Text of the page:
But in many cases, our expectations have not been forceful enough to affect change. Software still produces “frustration and difficulty.” University and commercial websites are not accessible. Even government agency websites that are under strict legal requirements to be accessible often aren’t. To make real gains toward universal usability, people must expect satisfying and successful experiences from all of our technology tools. Every user must become an activist, speaking up to influence those who can make change happen.
Strategies for delivering universally usable experiences
One approach to designing universally usable software is using multi-layer interfaces that include a basic mode that is easy to use and error free, but with more features and functions available as users become more proficient. Ben calls these “karate interfaces,” in that users move metaphorically from white belt to black. At each step, there are different things to learn, and with mastery of each step comes increased proficiency. “More attention to multi-layer interfaces could make systems usable by people with low skills and low needs, as well as people with high ability and high needs.”
Ben recognizes that this type of interface requires more effort from designers and developers, but asserts, “It’s something we should all expect. Moderate effort by the design team can bring huge benefits for millions of users.”
We expect automobiles to have levels of adjustability. We can move the seat, tilt the steering wheel, angle the mirrors, raise the lighting—there are so many adjustable features. Of course, it takes more time to design and may cost more, but the benefits to usability and safety are enormous.
Mature technologies have many forms of adjustability that are easy to use, enabling people to move gracefully from simple use to more elaborate use. They empower people to do remarkable things.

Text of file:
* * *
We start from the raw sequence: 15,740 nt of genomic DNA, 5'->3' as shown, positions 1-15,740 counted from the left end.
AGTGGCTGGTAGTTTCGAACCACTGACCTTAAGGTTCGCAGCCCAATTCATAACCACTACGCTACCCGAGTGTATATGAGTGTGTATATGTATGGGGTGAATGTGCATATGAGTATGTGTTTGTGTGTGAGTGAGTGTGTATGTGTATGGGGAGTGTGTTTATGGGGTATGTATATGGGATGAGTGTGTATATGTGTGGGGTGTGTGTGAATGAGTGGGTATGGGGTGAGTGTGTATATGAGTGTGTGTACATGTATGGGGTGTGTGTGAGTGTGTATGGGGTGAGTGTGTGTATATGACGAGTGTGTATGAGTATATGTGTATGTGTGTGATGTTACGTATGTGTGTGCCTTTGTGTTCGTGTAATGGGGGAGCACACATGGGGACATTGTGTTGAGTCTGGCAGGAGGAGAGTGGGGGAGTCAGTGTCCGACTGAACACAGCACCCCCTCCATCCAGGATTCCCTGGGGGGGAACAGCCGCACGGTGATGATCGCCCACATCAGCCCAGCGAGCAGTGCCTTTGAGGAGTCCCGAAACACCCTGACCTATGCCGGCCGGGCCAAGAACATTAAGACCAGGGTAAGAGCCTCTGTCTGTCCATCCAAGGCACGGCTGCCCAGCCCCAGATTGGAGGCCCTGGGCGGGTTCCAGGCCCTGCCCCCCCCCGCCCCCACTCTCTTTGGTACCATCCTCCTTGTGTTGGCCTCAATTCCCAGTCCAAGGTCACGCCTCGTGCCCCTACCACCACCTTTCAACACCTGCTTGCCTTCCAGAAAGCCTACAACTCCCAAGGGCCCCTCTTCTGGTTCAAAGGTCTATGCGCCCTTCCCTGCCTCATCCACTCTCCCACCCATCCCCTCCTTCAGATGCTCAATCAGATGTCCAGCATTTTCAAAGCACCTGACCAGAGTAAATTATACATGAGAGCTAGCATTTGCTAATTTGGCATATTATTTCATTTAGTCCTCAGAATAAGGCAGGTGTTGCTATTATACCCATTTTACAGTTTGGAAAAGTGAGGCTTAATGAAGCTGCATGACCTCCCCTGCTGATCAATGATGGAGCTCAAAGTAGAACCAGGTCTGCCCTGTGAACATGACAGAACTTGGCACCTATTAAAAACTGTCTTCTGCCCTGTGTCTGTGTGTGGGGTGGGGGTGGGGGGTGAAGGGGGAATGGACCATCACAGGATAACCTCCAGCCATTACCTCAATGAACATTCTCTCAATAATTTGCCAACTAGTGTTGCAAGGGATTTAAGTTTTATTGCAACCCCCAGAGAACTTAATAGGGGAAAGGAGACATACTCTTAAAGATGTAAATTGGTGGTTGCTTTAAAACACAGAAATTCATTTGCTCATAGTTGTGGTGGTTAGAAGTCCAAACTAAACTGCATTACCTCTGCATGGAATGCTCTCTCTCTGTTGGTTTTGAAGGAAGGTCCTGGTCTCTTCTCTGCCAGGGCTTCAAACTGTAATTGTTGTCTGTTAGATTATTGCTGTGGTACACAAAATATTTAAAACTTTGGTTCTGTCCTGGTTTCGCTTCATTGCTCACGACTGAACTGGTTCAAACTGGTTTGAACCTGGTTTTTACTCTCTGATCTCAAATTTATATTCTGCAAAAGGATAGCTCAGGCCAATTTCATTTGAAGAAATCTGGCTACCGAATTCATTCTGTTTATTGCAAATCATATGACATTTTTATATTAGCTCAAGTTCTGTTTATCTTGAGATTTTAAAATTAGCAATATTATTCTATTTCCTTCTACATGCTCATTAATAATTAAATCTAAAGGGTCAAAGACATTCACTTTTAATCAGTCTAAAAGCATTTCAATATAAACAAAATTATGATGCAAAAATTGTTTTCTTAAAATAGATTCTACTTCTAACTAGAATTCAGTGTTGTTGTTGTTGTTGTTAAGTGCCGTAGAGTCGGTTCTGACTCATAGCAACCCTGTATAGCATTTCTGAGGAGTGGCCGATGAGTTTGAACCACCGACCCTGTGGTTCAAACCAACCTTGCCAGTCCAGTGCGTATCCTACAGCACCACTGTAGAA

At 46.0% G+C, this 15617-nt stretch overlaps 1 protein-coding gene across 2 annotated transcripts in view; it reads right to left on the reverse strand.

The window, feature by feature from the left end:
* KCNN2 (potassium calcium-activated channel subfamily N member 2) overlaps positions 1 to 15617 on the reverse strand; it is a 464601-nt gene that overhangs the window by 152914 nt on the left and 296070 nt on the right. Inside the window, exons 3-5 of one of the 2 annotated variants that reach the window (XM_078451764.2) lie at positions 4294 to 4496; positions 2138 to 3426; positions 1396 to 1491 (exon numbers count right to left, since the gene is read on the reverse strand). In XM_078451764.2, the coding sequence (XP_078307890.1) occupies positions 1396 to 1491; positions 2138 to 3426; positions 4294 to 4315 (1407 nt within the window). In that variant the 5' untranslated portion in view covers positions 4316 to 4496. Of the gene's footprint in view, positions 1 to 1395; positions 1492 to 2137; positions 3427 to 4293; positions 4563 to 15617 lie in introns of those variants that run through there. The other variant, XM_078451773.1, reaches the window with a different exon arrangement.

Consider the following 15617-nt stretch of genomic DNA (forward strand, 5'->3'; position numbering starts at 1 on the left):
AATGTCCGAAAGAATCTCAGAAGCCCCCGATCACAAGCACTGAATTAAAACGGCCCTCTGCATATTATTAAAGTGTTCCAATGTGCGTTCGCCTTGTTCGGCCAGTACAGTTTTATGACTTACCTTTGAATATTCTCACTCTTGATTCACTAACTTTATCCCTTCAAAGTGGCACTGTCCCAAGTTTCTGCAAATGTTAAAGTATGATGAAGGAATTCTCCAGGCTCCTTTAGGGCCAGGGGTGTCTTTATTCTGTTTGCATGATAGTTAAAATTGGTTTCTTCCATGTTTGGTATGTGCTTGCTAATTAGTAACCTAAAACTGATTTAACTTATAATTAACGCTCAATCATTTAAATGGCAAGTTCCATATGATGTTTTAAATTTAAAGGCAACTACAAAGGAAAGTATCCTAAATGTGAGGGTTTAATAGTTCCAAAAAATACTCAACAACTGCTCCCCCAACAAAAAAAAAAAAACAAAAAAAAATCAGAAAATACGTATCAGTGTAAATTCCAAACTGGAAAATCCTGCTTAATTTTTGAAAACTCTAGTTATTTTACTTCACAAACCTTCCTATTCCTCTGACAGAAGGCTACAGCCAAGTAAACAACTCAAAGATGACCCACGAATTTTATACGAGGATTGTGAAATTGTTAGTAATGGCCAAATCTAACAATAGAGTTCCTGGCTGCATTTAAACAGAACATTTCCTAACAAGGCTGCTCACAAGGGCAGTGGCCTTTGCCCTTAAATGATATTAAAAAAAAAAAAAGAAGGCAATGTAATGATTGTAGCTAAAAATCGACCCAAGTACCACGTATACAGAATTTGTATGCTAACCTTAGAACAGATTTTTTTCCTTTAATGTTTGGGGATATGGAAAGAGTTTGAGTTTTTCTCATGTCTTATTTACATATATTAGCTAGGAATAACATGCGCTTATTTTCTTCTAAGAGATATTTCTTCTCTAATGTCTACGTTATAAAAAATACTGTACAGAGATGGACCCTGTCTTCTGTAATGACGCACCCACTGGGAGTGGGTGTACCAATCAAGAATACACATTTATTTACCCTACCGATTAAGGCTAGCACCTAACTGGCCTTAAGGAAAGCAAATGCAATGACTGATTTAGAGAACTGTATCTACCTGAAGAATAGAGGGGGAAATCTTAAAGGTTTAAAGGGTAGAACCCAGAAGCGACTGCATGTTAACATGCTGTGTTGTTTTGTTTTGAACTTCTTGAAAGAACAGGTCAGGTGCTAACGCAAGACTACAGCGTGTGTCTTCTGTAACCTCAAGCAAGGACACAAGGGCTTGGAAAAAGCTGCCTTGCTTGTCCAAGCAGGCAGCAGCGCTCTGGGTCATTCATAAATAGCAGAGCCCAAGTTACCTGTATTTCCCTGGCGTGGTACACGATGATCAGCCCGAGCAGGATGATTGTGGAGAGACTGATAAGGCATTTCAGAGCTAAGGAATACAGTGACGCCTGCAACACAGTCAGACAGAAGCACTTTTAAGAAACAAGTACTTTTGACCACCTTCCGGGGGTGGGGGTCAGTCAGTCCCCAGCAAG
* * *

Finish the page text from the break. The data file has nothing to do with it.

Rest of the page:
Building awareness and expertise in the profession
Ben sees examples such as Apple’s iOS as influential in raising awareness and moving toward universal usability, since the main force holding people back is lack of knowledge in the profession. “We need to tell the good stories about those who have done the right thing and have done a good job. That will encourage others to follow in the same way.”
One byproduct of a lack of knowledge is general uneasiness about the implications of building software for universal usability. Since accessibility and universal usability are not typically part of education and training, most people who are building sites and applications are not proficient in these areas. “The expectation of many designers, engineers, and programmers is that it’s going to be very difficult to do.”
A key way to address this knowledge gap is through textbooks. Ben suggests a checklist review process, in which any book intended to support the computer science curriculum is checked for whether it includes universal usability. “That kind of review would make authors, adopters, professors, and university departments aware that universal usability is an essential part of computer science.”
Ideally, the topic would be integrated into every aspect of the book, as with Ben’s seminal textbook, Designing the User Interface: Strategies for Effective Human-Computer Interaction, with Catherine Plaisant, Maxine Cohen, and Steven Jacobs. In the current 5th edition, Ben notes that “There is no chapter about universal usability—the whole book is about universal usability!”
In addition, Ben would like to see more rigorous professional standards to support the practice of universal usability. “There is a growing movement in support of software engineer certification. I’m in favor of that, and I think one of the criteria should be that their training covers accessibility and universal usability.”
Universal usability shouldn’t be a special course that someone has to take. It should be part of the preparation for anyone who learns about computer science and training for every computing professional. I want to be in a discipline and part of a profession that is proud of its role in achieving universal usability.
 Universal Usability (PDF), Communications of the ACM
 Transactions on Accessible Computing, ACM Digital Library
 Promoting universal usability with multi-layer interface design, ACM Digital Library
Toward Universal Usability: An interview with Ben Shneiderman